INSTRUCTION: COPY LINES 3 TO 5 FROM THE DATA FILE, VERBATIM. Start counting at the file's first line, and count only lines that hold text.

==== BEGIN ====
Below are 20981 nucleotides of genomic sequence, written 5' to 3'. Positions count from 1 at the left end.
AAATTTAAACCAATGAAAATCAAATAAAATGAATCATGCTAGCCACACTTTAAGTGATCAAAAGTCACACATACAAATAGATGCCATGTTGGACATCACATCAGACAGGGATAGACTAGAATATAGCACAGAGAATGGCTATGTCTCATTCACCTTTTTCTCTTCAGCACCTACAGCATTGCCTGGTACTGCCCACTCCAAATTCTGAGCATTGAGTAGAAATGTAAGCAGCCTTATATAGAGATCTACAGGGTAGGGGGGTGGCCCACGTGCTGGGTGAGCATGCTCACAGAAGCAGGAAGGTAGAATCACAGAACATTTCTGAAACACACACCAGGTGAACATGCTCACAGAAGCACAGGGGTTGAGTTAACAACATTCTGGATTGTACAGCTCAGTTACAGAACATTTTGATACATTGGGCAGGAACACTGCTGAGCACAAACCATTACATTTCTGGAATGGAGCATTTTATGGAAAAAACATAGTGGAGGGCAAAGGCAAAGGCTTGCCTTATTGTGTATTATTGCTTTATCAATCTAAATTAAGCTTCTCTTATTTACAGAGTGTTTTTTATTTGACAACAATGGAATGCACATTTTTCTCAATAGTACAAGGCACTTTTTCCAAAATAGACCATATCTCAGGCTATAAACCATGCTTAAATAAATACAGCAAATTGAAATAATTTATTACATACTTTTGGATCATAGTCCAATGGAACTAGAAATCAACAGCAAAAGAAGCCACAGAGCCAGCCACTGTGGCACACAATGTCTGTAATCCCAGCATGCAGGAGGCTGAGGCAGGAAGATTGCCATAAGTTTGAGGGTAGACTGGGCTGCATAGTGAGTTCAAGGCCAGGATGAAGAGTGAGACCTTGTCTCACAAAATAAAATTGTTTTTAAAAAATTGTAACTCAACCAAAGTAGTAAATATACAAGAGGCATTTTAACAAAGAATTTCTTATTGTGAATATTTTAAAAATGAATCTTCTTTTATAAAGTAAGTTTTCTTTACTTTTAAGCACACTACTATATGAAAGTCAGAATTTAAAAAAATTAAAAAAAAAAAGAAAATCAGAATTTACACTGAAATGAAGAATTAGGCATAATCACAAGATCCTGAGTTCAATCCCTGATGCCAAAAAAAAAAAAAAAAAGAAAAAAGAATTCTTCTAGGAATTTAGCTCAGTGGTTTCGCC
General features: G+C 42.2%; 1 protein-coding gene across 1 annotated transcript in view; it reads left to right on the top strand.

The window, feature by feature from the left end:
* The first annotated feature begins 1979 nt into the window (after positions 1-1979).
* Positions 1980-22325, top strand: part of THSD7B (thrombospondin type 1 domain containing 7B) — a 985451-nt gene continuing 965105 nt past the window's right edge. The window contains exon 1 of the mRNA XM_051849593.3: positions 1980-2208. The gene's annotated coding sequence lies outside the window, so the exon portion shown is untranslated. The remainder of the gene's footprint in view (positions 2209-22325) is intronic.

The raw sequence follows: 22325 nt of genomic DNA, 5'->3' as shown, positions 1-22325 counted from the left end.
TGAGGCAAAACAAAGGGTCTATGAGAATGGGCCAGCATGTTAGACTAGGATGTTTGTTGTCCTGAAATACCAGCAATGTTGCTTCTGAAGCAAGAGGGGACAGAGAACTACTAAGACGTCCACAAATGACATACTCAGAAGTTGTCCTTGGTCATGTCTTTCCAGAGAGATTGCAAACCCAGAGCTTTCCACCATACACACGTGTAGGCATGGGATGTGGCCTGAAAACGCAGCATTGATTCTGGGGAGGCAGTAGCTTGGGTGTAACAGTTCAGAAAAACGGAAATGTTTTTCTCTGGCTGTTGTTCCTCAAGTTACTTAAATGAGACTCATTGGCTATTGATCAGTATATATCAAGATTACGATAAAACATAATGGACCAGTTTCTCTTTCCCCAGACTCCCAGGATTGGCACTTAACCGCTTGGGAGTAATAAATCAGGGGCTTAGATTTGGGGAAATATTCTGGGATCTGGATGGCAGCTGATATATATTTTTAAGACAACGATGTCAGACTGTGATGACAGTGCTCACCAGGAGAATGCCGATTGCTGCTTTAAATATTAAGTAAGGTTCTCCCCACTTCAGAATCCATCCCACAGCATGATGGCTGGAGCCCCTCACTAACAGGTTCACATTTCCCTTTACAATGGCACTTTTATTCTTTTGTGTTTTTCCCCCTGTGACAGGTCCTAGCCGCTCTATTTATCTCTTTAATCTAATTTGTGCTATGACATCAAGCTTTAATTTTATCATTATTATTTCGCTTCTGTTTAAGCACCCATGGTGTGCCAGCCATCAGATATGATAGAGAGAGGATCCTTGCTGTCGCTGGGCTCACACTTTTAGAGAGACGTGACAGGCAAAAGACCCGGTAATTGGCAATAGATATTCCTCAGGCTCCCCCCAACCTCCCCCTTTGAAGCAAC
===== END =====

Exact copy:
General features: G+C 42.2%; 1 protein-coding gene across 1 annotated transcript in view; it reads left to right on the top strand.

The window, feature by feature from the left end:
* The first annotated feature begins 1979 nt into the window (after positions 1-1979).